dangers of the dominance of Samsung and Apple. This and more in today's Daily Wrap.Dan Rowinski investigates the
Sometimes it's difficult to catch everything that hits tech media in a day, so we wrap up some of the most talked about stories. We give you a daily recap of what you missed in the ReadWriteWeb Community, including a link to some of the most popular discussions in our offsite communities on Twitter, Facebook, LinkedIn and Google+ as well.
Apple and Samsung dominate the mobile hardware market. Dan Rowinski sees great dangers in the lack of hardware diversity. "If you are not making an iDevice or some type of Galaxy product, Apple and Samsung are squeezing you out of the market," says Rowinski, and he stresses the need for a strong number three to emerge.
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Don't expect a initial public offering of shares of Twitter anytime soon.
CNN is reporting that the company has placed restrictions on employees who hold shares, forcing them to keep 80 percent of the shares they own. The cable news outlet cited company emails about the policy, which has been in effect for a year, and said at least one high-level employee resigned because of the policy. (more)
Google has updated the Google+ iOS app today, adding a key mobile feature, which was previously only available to Android users. Instant Upload, once enabled, automatically sends all photos and videos taken from the Google+ app to a private Google+ album. It also works for pics taken in other apps for a brief period after the Google+ app is closed. Since they're already uploaded, that makes sharing them via Google+ practically instantaneous. (more)
SocialFlow, which exited its beta last week, is doing a very New York-esque campaign where people who use social media are sharing their "social media secret weapons" in one-minute video clips. (more)
Here's a tip: If you want to gain traction with developers, having a name that calls caffeine to mind may not be a bad thing. OK, that may not be why CoffeeScript and Java are making gains on GitHub and Stack Overflow according to RedMonk's February 2012 language rankings, but it probably doesn't hurt. (more)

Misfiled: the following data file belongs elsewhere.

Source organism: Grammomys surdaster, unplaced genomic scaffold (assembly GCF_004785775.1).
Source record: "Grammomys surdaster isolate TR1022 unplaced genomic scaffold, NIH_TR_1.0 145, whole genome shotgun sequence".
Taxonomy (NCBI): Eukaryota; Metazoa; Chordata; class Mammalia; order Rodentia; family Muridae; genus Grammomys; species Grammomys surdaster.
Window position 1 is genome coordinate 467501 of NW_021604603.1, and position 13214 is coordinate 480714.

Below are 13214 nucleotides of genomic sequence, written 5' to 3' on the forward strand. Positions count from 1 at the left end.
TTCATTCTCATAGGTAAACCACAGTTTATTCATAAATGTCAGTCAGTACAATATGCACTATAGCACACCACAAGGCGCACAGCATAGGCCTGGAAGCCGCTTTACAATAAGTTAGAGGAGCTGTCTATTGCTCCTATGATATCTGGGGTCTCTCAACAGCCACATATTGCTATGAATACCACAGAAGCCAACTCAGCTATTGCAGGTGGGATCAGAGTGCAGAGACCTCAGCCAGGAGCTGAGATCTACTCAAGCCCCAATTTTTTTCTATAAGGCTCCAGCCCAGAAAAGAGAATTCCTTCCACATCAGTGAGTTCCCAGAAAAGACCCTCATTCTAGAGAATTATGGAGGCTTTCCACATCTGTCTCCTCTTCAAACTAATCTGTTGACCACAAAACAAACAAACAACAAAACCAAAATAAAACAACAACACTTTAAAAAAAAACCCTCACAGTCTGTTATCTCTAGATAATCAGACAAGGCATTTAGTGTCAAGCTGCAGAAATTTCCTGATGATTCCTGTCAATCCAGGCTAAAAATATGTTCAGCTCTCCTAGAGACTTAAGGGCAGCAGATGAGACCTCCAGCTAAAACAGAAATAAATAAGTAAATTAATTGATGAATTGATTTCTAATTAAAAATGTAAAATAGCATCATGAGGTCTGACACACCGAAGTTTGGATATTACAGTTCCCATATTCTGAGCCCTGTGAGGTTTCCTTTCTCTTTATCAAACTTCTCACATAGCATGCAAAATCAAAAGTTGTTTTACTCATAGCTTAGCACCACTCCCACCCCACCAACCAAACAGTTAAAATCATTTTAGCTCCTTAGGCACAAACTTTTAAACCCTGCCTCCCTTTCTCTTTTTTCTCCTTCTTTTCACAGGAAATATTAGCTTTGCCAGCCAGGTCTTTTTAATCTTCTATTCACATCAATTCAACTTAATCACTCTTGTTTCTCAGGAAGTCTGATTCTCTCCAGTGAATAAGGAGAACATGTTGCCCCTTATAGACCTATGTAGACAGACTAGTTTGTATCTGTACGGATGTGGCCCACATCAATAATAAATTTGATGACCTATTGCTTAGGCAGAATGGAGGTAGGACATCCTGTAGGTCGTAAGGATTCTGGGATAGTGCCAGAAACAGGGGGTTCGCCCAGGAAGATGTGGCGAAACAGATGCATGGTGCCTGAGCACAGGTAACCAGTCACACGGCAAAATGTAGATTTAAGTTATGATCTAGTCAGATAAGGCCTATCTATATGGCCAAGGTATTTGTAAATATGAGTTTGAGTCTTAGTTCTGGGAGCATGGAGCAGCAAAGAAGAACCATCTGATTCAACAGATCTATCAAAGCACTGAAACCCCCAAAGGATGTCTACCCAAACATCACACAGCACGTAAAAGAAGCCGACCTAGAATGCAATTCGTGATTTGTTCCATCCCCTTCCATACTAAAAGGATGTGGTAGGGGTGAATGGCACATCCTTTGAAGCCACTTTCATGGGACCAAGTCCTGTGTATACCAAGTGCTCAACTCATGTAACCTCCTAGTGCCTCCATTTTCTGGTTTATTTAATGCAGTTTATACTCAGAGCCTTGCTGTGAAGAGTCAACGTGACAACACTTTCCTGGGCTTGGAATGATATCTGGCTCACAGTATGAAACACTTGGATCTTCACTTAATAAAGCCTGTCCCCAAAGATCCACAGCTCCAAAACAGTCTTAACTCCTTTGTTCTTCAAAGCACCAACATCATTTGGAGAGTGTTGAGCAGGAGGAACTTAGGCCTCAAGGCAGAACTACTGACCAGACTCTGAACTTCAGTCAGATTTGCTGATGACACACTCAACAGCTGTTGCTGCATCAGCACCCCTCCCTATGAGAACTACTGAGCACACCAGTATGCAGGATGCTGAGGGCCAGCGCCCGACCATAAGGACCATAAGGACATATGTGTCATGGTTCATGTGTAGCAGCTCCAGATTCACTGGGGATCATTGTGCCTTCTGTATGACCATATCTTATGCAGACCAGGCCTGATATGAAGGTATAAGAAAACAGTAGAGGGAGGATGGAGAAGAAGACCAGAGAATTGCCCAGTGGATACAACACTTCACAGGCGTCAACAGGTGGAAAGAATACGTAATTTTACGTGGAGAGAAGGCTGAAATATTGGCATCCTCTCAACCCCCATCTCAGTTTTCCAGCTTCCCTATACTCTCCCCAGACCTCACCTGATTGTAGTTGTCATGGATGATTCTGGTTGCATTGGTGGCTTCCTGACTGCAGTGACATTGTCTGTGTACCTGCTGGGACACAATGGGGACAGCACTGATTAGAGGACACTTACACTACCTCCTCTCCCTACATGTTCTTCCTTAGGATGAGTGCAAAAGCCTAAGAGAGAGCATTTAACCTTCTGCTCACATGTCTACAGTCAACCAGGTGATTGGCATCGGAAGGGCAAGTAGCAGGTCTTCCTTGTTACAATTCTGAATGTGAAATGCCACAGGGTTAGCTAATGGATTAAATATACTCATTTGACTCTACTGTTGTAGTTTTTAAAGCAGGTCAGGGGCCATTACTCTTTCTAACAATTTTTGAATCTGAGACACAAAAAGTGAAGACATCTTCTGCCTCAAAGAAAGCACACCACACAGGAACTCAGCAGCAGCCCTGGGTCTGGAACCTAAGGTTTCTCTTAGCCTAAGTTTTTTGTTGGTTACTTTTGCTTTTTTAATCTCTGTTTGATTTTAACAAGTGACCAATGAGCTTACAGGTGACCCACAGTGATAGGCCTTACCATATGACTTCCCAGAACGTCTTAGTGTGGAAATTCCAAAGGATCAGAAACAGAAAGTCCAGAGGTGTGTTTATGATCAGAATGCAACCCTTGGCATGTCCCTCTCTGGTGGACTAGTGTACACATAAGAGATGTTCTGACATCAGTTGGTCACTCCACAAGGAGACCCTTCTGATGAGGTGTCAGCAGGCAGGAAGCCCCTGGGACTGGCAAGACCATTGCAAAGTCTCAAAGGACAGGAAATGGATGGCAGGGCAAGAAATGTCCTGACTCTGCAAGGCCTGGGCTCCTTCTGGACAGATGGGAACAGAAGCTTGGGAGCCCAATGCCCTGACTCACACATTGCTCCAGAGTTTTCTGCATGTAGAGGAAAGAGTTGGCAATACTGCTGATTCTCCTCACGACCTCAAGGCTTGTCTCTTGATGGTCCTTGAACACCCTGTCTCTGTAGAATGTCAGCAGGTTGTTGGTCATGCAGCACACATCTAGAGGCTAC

The original concept of the thin client device, which Hewlett-Packard helped pioneer, was to strip the PC down to just the minimum hardware needed to serve as a decent enough remote access terminal, while moving the compute power to the data center. But with new private cloud architectures enabling businesses to shift computing power between processors as needed, suddenly there's a trend toward fattening the thin client. (more)
For better or worse, the digital revolution over the last 20 years has fundamentally changed the way people communicate. More precisely, the advent of the cellphone is one of the biggest changes in communication since the invention of the telegraph. People are now constantly connected wherever they go. It is easy to overlook that simple but profound fact. (more)
Did you know that a tenth of all laptops will eventually be stolen? That is a depressing thought. Mine was stolen many years ago from the trunk of my car, parked in a suburban shopping mall lot. Or that half of you keep passwords and other personal information on your laptops? These and other stats come from a study from Kensington, maker of anti-theft devices. (more)
In the Internet Age, we think in little snippets, but TED has always stood out as an exception. Some of the greatest minds in the world give TED Talks, and TED.com has shared the videos with the world for years. The talks go for 18 minutes, a long time for Internet stuff, but they're so illuminating that it's hard not to pay rapt attention. (more)
Today is Valentine's Day. If you're not coupled up, you're probably either lying low, thinking about flirting with someone, dropping witty one-liners all over the place, trying to figure out why your last relationship didn't work out or contemplating what "love" is, anyway. It's all pretty confusing, and the Internet doesn't help anyone figure out what it is - it just gives us more tools to try and make a connection happen. (more)